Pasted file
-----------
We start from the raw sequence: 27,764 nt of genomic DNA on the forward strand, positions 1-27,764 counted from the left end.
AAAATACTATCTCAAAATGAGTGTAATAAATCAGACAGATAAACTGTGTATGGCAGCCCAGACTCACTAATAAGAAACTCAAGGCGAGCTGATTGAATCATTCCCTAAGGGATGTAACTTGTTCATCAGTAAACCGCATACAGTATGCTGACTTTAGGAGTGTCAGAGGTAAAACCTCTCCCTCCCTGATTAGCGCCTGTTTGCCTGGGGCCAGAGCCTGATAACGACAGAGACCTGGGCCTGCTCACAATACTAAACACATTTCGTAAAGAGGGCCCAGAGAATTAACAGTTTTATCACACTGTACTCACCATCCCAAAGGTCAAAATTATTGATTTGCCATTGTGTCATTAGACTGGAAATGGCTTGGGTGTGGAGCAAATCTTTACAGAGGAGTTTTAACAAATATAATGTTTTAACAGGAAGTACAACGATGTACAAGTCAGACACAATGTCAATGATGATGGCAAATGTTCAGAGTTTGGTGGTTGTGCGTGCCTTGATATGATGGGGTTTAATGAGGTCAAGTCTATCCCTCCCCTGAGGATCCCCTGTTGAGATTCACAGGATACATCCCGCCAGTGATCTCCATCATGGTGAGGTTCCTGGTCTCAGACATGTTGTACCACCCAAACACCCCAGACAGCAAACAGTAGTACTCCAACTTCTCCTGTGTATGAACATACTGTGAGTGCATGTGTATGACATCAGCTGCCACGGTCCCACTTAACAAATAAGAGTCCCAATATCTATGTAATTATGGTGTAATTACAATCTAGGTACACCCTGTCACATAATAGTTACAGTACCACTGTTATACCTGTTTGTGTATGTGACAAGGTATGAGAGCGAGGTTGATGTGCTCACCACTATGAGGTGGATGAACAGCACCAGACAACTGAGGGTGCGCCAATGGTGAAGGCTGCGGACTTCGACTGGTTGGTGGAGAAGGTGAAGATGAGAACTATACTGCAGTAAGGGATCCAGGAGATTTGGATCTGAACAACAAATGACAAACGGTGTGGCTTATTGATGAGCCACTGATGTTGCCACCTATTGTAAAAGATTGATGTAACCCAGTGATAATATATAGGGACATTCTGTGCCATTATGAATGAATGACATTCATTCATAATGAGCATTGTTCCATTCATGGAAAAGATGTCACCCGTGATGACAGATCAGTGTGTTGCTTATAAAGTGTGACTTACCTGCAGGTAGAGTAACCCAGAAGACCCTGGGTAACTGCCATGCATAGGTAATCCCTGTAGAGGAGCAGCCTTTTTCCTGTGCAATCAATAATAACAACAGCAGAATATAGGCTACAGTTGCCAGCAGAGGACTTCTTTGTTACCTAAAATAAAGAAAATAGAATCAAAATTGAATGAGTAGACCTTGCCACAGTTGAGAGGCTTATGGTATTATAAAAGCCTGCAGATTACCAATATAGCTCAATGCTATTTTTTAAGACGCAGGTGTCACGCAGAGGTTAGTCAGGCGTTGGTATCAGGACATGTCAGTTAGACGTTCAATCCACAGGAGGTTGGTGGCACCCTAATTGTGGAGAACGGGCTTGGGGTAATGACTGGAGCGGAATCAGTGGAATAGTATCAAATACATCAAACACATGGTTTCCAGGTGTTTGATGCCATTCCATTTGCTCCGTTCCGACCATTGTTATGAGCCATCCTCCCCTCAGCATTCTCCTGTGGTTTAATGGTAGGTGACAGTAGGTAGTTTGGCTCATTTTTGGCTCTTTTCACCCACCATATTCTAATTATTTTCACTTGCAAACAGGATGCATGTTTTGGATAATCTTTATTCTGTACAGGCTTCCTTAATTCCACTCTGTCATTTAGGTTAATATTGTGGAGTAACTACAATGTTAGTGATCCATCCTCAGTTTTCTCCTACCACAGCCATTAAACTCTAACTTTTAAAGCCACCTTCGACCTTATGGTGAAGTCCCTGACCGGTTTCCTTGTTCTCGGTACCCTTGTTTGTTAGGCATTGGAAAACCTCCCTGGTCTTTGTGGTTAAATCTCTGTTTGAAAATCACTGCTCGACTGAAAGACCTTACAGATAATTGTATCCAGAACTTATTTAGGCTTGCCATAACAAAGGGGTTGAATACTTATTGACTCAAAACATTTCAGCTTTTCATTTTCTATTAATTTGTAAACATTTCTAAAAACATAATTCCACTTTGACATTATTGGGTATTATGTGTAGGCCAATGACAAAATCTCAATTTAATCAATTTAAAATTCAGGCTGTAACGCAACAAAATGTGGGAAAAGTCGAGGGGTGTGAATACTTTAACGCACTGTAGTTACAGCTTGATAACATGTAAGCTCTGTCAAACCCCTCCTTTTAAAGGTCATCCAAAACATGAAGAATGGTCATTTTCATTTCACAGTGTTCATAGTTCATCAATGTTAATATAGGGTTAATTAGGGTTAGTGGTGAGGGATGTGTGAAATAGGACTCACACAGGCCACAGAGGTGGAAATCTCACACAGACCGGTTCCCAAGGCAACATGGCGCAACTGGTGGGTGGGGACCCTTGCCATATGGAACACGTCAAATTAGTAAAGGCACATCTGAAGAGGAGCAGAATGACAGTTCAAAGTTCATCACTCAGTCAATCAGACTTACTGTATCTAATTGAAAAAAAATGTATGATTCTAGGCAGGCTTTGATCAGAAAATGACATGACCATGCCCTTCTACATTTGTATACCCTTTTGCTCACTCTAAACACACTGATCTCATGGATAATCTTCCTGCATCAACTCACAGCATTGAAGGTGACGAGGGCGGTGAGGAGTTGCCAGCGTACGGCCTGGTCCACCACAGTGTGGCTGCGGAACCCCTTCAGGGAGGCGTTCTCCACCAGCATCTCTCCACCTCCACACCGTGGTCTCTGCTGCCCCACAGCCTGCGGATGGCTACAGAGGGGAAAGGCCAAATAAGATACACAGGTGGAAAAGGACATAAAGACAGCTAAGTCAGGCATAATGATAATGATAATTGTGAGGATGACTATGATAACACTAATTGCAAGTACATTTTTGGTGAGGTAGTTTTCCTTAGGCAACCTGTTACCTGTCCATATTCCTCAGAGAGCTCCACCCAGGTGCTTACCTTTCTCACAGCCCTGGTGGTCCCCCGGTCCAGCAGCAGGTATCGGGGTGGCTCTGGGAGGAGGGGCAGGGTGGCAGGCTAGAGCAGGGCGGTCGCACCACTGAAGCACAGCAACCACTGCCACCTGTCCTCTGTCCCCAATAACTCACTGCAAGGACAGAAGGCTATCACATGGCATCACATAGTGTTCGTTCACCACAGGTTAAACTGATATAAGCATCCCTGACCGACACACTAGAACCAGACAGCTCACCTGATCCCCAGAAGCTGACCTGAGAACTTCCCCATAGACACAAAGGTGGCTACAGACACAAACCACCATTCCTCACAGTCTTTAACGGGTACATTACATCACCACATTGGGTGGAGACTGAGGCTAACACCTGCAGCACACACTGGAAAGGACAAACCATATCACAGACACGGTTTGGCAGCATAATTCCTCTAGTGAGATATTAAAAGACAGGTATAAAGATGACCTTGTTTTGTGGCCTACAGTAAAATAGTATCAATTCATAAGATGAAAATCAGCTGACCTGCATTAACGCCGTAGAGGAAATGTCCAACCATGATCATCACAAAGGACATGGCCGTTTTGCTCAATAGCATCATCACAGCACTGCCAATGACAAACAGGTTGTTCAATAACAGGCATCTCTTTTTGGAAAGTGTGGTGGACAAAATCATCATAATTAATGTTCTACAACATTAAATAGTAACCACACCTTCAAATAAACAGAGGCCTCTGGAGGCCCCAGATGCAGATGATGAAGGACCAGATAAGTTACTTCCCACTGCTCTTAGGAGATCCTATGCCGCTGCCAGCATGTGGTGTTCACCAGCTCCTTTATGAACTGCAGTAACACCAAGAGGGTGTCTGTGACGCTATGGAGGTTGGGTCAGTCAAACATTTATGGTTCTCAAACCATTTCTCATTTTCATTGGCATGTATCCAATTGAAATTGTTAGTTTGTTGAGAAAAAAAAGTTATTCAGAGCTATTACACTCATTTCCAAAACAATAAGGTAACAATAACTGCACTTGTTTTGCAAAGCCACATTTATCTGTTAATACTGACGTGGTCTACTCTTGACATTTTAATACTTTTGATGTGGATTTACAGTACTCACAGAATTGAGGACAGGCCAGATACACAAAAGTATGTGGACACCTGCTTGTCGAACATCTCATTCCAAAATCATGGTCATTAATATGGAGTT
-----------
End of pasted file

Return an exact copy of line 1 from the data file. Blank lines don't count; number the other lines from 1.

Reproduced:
We start from the raw sequence: 27,764 nt of genomic DNA on the forward strand, positions 1-27,764 counted from the left end.